WHITE CITY — While most people are in a festive, holiday spirit this time of year, it's hard for Lisa DeHerrera and her family to focus on celebrating until their loved ones can finally rest in peace.
"We're doing the best we can. But it just feels hollow, empty — not what Christmas should be," she said. "It's another Christmas season we're just empty and filled with sadness."
Saturday marks one year since the bodies of Ralph Salazar, 59, and his girlfriend, Alice Griego, 55, were found inside the master bedroom inside Salazar's Salt Lake County house, 2811 E. Ksel Drive (9420 South). An autopsy determined both were shot to death. Their bodies were found on a bed that was intentionally set on fire, according to investigators.
Salt Lake County Sheriff Jim Winder says his investigators have collected a "significant amount of evidence" in the case, which includes an "exhaustive" forensics investigation. But there are still pieces of the puzzle needed to bring the case to a close.
"We are confident there are individuals familiar with this case that have additional information," Winder said.
Investigators have made no arrests in the case and no suspects had been named.
Family members of Salazar and Griego made a collective plea Friday asking anybody who has information about the case to step forward.
"Somebody knows something. It's very hard to keep something to yourself. People like to talk and brag. We feel like somebody knows something and all we need is someone to say it," said Frankie Cisneros, one of Griego's five children.
Cisneros said the past year had been extremely hard on his family. Losing their mother has been difficult, but it is also frustrating knowing that police have been working hard on the case, but have unable to make an arrest.
"My mom was such a great person. She never did nothing bad in her life. For something like this to happen, the callousness of it, the degree of — their bodies were nothing. To witness something like that, to see something like that, it's the hardest thing I've ever had to deal with in my life," Cisneros said.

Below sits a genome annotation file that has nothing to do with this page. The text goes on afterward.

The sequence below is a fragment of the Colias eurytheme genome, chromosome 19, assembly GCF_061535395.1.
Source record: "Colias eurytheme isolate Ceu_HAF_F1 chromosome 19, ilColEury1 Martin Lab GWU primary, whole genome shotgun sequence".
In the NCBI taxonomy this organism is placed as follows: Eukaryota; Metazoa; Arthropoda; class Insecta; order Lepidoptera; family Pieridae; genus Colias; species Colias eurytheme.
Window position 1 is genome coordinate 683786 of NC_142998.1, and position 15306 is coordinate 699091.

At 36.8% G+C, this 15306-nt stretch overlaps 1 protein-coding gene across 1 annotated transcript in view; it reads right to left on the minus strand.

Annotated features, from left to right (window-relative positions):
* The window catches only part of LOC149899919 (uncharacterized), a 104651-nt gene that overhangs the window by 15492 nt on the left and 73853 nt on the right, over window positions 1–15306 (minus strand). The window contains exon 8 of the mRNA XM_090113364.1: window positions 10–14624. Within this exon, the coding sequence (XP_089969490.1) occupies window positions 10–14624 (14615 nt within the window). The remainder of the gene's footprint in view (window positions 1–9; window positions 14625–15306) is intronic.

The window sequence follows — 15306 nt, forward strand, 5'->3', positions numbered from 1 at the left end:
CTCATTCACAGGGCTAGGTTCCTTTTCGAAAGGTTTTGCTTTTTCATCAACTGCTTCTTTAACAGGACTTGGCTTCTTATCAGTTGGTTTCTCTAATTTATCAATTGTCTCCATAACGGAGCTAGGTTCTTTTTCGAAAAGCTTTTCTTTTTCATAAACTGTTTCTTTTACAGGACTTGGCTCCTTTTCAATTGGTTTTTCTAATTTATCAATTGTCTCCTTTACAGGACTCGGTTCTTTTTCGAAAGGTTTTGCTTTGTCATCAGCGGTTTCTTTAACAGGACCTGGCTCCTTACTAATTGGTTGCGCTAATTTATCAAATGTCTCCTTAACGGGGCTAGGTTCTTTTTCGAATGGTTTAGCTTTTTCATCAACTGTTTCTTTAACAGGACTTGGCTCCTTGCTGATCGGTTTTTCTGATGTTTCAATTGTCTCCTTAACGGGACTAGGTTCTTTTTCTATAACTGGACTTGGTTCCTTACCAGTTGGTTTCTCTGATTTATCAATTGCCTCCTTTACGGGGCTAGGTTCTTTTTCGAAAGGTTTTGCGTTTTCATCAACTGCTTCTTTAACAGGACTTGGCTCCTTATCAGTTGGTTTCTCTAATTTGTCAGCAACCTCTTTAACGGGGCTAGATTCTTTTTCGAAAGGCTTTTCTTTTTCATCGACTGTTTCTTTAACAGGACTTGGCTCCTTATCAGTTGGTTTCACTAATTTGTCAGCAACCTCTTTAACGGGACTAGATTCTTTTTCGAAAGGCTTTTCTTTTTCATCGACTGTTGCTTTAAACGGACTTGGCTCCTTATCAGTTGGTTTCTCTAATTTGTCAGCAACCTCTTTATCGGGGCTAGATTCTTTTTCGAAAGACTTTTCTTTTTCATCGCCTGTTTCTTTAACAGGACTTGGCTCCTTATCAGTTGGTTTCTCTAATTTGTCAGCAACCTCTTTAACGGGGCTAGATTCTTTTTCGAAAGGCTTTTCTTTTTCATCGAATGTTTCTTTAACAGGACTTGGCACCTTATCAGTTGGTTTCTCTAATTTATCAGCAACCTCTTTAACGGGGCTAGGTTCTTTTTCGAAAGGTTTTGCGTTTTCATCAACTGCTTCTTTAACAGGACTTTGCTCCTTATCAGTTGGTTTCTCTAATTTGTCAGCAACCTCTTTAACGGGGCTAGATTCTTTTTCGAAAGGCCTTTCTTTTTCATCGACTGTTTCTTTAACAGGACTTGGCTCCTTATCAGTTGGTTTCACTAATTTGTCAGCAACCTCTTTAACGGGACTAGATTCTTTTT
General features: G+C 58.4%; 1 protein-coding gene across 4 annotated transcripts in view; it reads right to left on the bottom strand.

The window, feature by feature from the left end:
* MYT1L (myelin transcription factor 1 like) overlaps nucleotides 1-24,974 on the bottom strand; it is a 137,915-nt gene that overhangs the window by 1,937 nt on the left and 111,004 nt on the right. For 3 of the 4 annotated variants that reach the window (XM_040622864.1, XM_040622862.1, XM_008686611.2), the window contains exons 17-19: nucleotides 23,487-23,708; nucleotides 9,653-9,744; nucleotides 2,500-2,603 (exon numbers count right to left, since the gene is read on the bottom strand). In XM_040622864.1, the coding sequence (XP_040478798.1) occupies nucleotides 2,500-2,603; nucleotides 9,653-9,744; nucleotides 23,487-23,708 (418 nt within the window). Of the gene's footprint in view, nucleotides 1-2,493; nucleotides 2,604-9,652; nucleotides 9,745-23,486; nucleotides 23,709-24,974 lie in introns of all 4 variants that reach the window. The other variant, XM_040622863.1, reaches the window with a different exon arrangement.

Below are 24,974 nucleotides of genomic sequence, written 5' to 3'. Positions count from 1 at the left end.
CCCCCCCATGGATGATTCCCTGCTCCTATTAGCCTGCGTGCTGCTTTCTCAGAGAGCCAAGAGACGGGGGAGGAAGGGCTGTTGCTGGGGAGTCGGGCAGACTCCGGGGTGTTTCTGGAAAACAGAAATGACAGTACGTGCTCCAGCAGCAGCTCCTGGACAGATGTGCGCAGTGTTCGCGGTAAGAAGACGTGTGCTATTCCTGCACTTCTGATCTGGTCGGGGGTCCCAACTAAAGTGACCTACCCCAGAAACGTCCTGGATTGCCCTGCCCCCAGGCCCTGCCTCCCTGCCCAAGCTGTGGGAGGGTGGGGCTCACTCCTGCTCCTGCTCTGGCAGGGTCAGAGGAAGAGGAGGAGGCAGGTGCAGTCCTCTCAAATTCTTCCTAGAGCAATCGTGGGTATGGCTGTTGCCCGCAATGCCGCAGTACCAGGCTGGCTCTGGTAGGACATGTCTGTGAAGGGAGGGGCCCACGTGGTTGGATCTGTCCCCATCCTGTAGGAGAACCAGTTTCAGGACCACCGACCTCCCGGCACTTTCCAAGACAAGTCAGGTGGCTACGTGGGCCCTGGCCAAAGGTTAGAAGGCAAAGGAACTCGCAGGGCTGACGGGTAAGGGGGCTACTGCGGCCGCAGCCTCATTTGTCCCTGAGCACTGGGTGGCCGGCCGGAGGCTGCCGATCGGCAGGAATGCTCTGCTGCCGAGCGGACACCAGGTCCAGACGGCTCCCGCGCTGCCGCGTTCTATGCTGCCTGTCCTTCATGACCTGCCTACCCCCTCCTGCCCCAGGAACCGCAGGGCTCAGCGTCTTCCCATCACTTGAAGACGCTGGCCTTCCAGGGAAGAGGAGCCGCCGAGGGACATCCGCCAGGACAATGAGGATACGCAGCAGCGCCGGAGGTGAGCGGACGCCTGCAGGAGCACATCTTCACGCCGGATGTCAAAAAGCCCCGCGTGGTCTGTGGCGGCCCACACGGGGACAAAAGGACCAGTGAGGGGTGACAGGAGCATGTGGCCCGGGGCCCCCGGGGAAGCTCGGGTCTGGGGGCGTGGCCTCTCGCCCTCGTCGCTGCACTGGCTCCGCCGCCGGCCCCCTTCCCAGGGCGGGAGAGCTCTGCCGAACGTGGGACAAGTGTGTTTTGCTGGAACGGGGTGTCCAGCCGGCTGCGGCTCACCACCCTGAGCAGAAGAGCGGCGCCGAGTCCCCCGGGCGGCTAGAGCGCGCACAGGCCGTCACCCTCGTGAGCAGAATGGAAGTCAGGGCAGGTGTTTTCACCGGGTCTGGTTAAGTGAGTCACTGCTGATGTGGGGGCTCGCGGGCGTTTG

Griego's children still visit their mother's gravesite.
"We all talk to her as much as we can. We went up to her grave for Thanksgiving. We see her as often as we can, at least once a month. It's tough. It's tough for all of us. We're all dealing with it in our own ways. We all have our own certain connections with our mom," Cisneros said.
"I try to speak to my mother as much as possible," added the youngest son, Mario Rodriguez. "Growing up, she was my therapist, mother, a judge to me. She gave me advice, anything when I'm down or struggling or things aren't going my way, (I) just spill it out because I know she's listening. It's tough knowing she can't respond, or at least physically respond. ... We do all miss her. It's been really tough without her."
Family members are also still grieving the loss of Salazar, known to everyone as "Uncle Ralph."
"He was probably the biggest part of our family, the glue that kept us all together. None of us can have closure until we know exactly what happened," DeHerrera said. "I get worried the more time passes, the further we're going to get away from finding a conclusion."
Salazar moved to Utah from New Mexico when he was a teenager. He started working in siding and worked his way up to become the owner of RS Aluminum.
Griego moved to Utah from Colorado and got a job at Smith's Food and Drug in 1996. For more than 15 years, she worked in the store bakery.
The families are offering a "substantial" reward for information leading to the arrest and conviction of the person or people responsible. They aren't willing to say how much, but note that life insurance money left behind from Griego's death, as well as taking out money on their own retirement plans, have all gone toward putting together a large reward.
"(Griego) was the greatest person ever. She was our mother and our father. Nobody could ever take her place," said daughter Jenna Griego. "And not even a million dollars could bring her and Ralph back. But if anyone has information, please call."
Winder said his department has several theories on a possible motive, although he did not elaborate.
"We're dealing with someone who is very keen to cover up their actions," he said. "They knew what they were doing, knew what they were going to do, made significant attempts to hide it."
But Winder, again without offering details to protect the investigation, said the suspect "made some mistakes," and the person responsible knows what those mistakes are. Investigators are confident someone knows something that will solve the case, and encouraged that person to stop carrying that "real weight" around with them and contact authorities.
Anyone who has information about the incident can call Unified police at 801-743-5915. Callers may remain anonymous.
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